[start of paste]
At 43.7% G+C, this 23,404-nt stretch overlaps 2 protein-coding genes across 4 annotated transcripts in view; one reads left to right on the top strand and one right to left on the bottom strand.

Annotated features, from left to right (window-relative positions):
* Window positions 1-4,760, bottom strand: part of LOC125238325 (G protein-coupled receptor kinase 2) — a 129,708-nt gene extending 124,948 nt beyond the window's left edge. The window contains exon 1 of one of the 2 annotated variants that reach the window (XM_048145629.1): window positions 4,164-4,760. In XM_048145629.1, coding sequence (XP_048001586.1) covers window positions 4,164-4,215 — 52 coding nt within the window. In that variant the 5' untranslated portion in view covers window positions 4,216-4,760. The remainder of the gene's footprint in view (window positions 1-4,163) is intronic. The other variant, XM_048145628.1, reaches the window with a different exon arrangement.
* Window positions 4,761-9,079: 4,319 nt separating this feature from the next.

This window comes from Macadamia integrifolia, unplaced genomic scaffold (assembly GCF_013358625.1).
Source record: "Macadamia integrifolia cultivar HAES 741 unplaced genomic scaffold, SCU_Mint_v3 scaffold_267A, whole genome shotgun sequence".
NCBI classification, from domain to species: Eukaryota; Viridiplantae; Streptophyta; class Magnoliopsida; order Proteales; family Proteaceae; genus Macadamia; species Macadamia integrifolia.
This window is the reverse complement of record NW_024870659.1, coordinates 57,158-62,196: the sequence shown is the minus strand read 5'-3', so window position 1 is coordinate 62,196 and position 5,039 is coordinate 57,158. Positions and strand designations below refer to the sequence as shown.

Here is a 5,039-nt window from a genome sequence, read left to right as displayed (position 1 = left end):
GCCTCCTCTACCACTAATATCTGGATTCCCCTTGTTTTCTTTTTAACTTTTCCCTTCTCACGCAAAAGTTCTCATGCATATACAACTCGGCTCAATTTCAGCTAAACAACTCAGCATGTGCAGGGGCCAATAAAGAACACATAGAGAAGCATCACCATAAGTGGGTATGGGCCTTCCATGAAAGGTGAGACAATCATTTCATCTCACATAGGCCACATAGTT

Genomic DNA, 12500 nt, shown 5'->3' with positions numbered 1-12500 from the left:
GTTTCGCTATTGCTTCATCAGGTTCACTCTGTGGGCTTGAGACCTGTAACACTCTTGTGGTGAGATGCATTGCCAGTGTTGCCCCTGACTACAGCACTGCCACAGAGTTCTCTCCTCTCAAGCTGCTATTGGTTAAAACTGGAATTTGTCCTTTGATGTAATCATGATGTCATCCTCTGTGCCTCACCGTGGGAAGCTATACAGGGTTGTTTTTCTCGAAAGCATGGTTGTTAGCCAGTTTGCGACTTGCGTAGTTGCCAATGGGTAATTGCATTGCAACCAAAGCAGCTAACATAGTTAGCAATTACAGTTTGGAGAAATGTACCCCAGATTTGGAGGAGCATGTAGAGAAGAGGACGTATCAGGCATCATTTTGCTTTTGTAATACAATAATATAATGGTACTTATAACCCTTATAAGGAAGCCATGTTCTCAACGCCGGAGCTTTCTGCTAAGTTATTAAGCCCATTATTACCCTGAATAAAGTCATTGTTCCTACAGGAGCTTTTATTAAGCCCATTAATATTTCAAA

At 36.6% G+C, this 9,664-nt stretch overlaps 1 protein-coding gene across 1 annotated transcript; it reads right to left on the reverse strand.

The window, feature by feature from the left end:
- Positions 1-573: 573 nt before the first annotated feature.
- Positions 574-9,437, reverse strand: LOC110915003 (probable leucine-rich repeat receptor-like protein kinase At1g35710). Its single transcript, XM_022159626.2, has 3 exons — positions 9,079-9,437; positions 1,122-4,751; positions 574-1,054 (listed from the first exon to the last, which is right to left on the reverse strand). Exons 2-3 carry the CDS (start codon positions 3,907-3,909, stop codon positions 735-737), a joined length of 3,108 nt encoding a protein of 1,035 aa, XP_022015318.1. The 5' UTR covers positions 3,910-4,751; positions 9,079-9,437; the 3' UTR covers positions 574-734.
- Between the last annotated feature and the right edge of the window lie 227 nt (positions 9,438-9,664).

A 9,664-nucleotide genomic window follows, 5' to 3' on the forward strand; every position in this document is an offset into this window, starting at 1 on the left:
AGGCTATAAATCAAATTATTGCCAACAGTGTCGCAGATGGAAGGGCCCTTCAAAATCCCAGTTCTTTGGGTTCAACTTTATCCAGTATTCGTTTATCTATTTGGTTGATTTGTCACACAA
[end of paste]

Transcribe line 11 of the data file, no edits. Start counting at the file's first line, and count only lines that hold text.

Genomic DNA, 12500 nt, shown 5'->3' with positions numbered 1-12500 from the left: